Friday, February 26, 2016
A year ago, I wrote a short blog about Pennywort after sampling a drink I bought at a local Asian market. Pennywort showed up in my world again a few weeks ago during a visit to Tres Rios Wetlands in south Phoenix, where white pelicans and great blue herons are some of the many charismatic avian residents. To my surprise, one of the dominant plants floating around the edges of the ponds there is a close relative of the popular edible and medicinal Pennywort, also known as Gotu Kola in medicinal plant lore. Even more surprising, this species seems to be relatively new to Arizona! Here is what I've learned so far:
Hydrocotyle umbellata, commonly known as Manyflower Marsh Pennywort, is an aquatic emergent that grows in slow moving water, marshes, ponds and in some regions, lawns. The plant is broadly established in southern California and in Texas, as well as throughout the southeastern and eastern states up to Nova Scotia, Canada. Large populations are growing in ditches and ponds at City of Phoenix Tres Rios Wetlands, a managed wetland project that uses treated effluent from the nearby 91st Avenue Wastewater Treatment Plant. The bright green floating mats of Pennywort leaves are clearly visible in recent images on Google Earth.
Previously collected specimens near this site and at the City of Phoenix Rio Salado Habitat Restoration Area demonstration wetlands, about ten miles east of Tres Rios, were incorrectly identified as Hydrocotyle verticillata, a closely related species. The two species are most easily distinguished by the the different kinds of flowering stalks: H. umbellata has "umbels," shaped like tiny umbrellas; H. verticillata has "verticels," which are vertically arranged on a slender spike. Both species have round, glossy, peltate (like a lily pad), leaves with ruffled edges. The plant spreads from submerged stems rooted in mud to create extensive floating mats along edges of ponds at Tres Rios wetlands.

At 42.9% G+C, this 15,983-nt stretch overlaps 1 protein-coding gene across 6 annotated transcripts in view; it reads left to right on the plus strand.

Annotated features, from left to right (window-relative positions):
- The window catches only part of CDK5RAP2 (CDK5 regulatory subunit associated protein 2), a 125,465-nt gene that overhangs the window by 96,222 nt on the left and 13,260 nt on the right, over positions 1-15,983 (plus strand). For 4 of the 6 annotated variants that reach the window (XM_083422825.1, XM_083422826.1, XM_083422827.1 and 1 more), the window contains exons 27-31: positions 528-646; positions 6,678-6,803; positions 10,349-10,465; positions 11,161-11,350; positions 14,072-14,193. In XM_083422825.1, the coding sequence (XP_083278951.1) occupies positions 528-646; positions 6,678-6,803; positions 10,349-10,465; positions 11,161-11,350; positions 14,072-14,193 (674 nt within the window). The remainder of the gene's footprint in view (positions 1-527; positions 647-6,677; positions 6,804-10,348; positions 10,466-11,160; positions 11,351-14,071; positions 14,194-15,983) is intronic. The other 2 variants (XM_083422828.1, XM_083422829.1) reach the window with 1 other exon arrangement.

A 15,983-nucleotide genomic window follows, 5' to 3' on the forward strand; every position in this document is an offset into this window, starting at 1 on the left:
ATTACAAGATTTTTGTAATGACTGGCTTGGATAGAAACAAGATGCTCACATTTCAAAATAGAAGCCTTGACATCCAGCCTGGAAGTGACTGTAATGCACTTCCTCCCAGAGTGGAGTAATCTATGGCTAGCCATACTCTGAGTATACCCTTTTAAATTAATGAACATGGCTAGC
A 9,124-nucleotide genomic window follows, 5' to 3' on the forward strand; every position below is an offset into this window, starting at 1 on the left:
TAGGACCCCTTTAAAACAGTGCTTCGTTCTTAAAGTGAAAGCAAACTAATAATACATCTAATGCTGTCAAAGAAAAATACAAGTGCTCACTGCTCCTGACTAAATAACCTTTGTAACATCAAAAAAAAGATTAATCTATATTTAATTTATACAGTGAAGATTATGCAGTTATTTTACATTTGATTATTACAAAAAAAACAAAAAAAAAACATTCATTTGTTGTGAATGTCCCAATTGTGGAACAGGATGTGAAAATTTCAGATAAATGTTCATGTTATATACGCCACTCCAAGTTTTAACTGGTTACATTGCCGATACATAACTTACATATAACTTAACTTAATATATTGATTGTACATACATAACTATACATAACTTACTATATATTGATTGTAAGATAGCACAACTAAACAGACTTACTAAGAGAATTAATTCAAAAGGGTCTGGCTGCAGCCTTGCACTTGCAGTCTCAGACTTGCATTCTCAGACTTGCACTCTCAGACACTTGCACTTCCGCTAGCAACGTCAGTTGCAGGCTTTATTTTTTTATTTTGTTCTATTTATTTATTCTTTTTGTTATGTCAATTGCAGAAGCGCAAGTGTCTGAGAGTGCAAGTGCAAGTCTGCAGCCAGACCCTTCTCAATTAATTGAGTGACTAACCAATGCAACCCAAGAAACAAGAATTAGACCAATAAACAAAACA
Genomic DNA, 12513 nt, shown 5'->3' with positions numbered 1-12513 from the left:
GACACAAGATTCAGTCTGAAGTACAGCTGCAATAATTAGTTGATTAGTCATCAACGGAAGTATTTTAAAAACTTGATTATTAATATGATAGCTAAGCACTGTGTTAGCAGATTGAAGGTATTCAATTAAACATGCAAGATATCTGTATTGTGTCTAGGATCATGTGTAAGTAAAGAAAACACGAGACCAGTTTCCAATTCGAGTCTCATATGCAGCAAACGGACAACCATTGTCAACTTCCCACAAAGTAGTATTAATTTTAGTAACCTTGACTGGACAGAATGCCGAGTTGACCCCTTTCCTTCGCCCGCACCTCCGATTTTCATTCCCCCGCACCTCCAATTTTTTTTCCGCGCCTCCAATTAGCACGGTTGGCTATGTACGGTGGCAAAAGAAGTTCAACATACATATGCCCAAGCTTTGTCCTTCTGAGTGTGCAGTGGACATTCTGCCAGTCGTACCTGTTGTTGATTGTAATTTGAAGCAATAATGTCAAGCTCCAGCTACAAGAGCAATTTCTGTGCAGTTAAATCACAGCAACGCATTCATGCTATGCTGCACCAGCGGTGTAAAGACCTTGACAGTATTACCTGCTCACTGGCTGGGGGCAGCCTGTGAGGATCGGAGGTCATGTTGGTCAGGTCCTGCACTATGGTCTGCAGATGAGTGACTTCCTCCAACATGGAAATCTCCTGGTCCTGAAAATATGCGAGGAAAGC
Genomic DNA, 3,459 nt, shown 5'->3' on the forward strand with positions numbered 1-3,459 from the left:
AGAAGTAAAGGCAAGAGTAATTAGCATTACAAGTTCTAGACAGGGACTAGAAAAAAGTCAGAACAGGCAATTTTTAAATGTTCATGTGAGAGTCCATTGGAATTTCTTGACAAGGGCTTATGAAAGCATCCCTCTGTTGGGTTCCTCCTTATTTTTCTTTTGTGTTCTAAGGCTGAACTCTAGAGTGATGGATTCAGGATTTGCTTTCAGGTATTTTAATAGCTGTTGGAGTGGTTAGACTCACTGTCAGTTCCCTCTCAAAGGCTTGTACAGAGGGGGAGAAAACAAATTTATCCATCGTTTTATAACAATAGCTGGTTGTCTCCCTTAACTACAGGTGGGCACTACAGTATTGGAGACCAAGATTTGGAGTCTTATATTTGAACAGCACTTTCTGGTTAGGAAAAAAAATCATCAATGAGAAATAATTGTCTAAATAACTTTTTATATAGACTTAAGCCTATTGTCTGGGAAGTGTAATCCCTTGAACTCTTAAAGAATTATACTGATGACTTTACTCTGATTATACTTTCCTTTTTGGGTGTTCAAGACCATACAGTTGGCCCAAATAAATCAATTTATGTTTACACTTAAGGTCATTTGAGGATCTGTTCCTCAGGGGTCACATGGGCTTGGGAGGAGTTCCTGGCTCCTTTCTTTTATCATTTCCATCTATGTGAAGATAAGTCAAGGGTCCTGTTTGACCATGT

No one is certain how it so recently appeared in Arizona, although it could have been here all along and nobody noticed. This is unlikely, however, since botanists have been scrutinizing the region for more than one hundred years. More likely, the plant may have been introduced as part of wetland restoration efforts along the Salt River. It is also possible that Pennywort was introduced by migratory birds that carry mud and seeds on their feet.
Keep your eyes peeled for other populations of this charismatic and opportunistic wetland species!
Like the Asian Pennywort, this one is also edible and may even increase your memory skills.